Reminder: OTG

What I am about to describe is just an ordinary everyday challenge.  Now.  Even a few years ago, it would have been a major challenge fraught with cost and logistics.  Not exactly panicked, I would have been on high alert and working fast in the veil of darkness of not knowing what I was doing.  Maybe a bit tense is the best way to describe then.  A boat motor NOT working is NOT good for your nerves when you live OTG.  Yeah.  Tense is the word.

And I was not looking forward to seeing Guido again.

We came back from a big shop and tied up the boat to wait for the tide to come up a bit before the schlepping began.  But, when I went back to it, the boat was dead.  Not a hum. Not a click.  Zilch.  So, I got Sal’s boat and brought it alongside mine.  Sal joined me as we swapped everything over.  We also grabbed the batteries from my boat to check them out later.  She then took it around to the lower funicular and loaded them up.  It was a pretty full load.   And we remained busy til it was almost dusk.

We left the batteries on charger for two days and then went down to the boat with a bunch of tools to see what the matter was.  Checked all wiring….good.  Batteries charged right up…good. Ignition and shift gear control unit taken down, apart and checked with multimeter….good.

“Well, damn!  Everything easy or medium-hard checks out.  Looks like an engine problem, Sal.  I sure hope it is NOT the starter.”

And so parts start coming off the engine to get at the starter and once revealed, it seems dead.  Bummer.  Multimeter suggests starter or some kind of relay/ignition component that looks like a plastic cube with wires.  I wanted to know which was wonky.  So, I take a wire and ‘jump’ the system and sure enough, the starter works and the engine runs.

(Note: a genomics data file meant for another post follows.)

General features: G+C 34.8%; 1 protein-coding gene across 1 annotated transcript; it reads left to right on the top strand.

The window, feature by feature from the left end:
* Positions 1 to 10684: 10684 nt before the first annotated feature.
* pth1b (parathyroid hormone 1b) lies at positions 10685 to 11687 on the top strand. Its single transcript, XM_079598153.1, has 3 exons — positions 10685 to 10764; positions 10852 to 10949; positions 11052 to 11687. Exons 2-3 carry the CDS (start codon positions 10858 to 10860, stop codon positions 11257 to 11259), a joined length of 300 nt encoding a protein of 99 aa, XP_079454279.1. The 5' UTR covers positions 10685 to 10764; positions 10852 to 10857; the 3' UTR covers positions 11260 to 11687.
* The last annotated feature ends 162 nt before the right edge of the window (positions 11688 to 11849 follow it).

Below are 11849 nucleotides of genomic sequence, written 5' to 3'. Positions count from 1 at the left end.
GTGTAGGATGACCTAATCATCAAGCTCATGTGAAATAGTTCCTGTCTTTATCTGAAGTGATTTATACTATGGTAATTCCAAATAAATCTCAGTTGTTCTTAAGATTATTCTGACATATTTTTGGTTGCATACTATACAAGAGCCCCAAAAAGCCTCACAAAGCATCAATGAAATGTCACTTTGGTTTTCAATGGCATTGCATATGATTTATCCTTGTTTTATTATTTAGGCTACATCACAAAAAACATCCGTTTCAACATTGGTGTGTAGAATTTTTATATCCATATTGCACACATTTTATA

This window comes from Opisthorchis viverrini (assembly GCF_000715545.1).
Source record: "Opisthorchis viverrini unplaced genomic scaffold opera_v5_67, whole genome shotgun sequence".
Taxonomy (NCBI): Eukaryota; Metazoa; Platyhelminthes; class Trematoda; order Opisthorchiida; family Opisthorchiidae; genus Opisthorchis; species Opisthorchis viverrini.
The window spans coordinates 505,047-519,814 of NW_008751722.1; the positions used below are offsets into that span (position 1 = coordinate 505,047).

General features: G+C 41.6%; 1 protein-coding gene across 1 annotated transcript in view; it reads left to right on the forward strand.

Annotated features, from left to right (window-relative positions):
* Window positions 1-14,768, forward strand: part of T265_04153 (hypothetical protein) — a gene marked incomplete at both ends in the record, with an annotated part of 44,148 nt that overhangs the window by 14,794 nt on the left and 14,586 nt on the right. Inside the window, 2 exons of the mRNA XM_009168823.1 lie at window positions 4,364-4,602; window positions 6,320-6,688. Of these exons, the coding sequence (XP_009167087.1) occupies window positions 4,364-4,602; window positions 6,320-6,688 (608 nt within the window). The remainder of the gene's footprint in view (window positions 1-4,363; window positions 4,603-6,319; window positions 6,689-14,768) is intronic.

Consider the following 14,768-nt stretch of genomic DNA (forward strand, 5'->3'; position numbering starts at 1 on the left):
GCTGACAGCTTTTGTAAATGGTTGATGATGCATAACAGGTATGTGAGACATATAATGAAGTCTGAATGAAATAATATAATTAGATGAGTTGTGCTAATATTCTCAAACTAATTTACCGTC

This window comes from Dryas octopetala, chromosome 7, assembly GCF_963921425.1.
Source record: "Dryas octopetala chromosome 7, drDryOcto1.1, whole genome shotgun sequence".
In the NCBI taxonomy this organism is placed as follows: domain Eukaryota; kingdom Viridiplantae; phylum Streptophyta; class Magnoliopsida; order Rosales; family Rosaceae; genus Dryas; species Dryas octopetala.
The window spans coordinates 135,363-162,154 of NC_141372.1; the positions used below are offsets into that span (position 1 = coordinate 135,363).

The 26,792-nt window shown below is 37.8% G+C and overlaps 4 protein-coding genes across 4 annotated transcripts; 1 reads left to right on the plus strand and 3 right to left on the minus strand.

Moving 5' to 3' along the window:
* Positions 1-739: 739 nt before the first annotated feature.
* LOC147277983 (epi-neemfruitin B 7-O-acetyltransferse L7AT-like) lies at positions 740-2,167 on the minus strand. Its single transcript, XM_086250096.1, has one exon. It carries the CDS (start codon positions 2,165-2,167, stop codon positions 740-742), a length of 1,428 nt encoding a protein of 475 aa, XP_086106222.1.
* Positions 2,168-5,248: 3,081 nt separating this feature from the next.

“Sweetie!  You are a genius!  What did you do?”

“Fluked a fix.  Got lucky again.  But we clearly have a dead ignition component so I will have to get a part.  In the meantime, I can wire in two hot leads that we touch together like car thieves and that will act like an ignition.”

“Cool. Grand Theft runabout!”

And, so we wired that up and now have two wire leads that are contacted to start the engine and then we ‘marret’ them and tuck them away to stay uncontacted while we drive around.  Total ‘cobble’. Real Rube Goldberg.  A smidge of the Guido school of mechanics. But, it works.

The reason for the story is a bit related to the previous post….we are changing.  Attitudes, confidence level, competence, standards…..we had a problem, we remained calm.  We worked through the problem and concluded it was, indeed, a broken crucial part, but remained calm. Then we found a way to carry on with a little experimentation and guts and still remained calm.  That is new.

But that news is that it is NOT the real news.  The real news is that this is an example of the larger change we are experiencing.  That is part of the growth, if you will.  That is part of a shift in consciousness and an increase in practical everyday knowledge.

Even five years ago, that problem would have necessitated engine removal, transport to larcenous mechanics who would ‘need to keep it’ for two weeks and then sad-facedly hand me a bill for $1200.00.  It might work.  It might not.  “No problem, Mr. Cox, Luigi and Alfredo ran it til it told us what we wanted, if ya know I mean?  We leaned on it a bit, eh?  I think we gonna have no problem with this little guy in future.  You got a problem, you call me.  Capiche?”

No real guarantees from Guido.  I’d prefer to do it myself.

Or, even better, let Sal do it.

 

3 thoughts on “Reminder: OTG

  1. ‘Gone in sixty seconds.’ Boats hot wired. a slogan for you shingle. Seems like the type of part worth keeping as a spare. In my VW days I travelled with a spare inline gas filter.

    Like

  2. Awesome. Nothing like fixing it yourself by methodical trial and error.
    And I love it when I matter of factly get to tell someone who figured I couldnt do it….that …….I did it.

    Like

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